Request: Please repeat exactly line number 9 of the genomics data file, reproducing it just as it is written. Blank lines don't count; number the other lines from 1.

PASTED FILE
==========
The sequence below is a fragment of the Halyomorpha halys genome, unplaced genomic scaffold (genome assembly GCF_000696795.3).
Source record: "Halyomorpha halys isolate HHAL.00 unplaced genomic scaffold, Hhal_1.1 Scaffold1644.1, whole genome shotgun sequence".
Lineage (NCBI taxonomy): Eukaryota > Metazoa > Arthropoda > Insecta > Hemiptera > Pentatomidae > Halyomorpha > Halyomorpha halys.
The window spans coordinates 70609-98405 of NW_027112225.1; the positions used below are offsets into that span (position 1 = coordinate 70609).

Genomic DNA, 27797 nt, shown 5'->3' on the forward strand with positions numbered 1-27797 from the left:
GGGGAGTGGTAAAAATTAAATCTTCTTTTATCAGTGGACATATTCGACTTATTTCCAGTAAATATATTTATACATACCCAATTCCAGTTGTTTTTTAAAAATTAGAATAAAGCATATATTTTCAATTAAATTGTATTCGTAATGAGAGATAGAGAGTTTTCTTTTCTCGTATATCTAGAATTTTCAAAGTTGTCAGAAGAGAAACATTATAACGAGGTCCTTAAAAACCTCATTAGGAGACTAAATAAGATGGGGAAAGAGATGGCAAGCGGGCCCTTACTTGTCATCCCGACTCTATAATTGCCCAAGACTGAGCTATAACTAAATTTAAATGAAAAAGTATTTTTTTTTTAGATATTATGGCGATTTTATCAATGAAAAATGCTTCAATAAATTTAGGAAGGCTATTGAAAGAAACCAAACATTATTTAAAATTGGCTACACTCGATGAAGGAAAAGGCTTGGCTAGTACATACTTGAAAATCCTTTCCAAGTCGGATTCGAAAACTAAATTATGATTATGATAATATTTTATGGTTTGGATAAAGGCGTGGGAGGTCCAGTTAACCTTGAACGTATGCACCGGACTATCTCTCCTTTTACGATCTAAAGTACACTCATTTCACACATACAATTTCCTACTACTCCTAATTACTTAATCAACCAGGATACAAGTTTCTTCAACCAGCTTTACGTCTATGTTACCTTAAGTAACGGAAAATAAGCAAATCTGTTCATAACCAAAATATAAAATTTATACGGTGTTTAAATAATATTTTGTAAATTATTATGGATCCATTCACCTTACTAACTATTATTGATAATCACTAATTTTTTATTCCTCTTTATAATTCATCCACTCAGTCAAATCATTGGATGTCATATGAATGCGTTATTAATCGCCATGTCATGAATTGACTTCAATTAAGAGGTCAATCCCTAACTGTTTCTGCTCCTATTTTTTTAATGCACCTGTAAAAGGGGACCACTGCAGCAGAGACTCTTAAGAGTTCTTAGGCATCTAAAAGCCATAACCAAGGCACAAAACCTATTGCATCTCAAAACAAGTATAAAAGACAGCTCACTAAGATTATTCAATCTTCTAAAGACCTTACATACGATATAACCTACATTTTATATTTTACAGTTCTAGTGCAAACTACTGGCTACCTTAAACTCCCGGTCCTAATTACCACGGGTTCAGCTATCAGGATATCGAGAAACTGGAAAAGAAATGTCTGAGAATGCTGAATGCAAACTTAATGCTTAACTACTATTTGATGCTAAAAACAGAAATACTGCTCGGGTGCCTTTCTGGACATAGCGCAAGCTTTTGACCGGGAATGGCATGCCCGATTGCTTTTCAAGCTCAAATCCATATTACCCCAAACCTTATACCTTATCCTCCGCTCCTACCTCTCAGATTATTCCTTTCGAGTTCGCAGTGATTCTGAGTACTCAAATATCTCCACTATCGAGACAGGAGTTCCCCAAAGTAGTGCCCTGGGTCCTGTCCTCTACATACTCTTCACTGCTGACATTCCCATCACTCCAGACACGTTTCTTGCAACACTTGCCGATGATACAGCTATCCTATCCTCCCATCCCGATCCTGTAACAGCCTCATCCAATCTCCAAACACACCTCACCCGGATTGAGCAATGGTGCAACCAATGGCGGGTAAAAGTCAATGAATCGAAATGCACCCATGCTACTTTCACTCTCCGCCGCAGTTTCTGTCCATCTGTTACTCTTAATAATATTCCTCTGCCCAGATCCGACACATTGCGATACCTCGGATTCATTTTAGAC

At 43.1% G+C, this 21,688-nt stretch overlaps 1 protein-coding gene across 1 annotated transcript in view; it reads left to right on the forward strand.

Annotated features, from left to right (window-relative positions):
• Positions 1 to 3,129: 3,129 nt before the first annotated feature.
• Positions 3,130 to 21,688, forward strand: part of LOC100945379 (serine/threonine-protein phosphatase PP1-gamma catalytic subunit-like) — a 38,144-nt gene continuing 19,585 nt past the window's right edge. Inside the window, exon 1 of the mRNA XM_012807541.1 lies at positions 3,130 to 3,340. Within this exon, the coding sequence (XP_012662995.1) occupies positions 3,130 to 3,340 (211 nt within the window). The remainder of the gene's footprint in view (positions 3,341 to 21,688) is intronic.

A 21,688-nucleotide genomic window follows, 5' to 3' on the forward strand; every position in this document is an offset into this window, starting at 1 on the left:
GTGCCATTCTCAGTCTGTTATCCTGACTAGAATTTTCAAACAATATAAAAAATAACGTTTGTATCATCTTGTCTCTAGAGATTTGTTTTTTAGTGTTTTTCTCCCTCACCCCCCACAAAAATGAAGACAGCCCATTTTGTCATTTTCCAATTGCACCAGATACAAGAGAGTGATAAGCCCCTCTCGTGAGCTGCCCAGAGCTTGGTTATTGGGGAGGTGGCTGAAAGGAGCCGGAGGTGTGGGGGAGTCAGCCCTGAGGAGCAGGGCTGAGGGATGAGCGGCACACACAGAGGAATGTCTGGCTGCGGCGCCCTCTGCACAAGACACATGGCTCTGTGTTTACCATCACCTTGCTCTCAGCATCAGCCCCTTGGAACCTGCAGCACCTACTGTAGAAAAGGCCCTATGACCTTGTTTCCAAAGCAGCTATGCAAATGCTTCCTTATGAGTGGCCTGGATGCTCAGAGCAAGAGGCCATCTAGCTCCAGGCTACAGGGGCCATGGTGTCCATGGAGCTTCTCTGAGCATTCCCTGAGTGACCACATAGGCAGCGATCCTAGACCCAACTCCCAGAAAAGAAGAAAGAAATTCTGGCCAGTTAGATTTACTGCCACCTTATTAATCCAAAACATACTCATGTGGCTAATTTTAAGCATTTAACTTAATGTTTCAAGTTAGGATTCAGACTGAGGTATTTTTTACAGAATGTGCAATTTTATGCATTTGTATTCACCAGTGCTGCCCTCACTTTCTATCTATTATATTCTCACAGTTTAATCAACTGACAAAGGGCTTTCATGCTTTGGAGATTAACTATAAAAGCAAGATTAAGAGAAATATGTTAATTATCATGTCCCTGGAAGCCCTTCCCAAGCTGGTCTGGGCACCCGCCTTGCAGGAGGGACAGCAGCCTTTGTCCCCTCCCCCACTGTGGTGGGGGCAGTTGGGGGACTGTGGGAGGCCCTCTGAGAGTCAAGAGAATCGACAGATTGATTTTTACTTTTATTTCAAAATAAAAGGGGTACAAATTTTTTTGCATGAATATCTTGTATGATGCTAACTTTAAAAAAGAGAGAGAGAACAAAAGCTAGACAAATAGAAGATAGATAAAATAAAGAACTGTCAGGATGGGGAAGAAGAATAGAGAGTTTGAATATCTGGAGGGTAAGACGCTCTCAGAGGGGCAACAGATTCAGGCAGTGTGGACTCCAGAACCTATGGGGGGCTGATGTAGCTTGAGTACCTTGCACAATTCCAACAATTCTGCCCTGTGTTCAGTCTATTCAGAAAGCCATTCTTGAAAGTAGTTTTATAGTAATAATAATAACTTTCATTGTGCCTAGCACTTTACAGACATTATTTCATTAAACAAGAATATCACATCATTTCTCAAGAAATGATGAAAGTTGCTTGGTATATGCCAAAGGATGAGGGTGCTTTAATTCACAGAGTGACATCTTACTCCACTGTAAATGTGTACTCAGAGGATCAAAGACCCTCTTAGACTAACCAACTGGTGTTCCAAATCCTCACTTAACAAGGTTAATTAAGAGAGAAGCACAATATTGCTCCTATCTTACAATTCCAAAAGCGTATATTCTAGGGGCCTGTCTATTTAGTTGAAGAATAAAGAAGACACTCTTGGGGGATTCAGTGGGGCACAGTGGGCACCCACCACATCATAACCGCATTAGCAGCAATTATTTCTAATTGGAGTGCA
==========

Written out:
• Positions 1 to 3,129: 3,129 nt before the first annotated feature.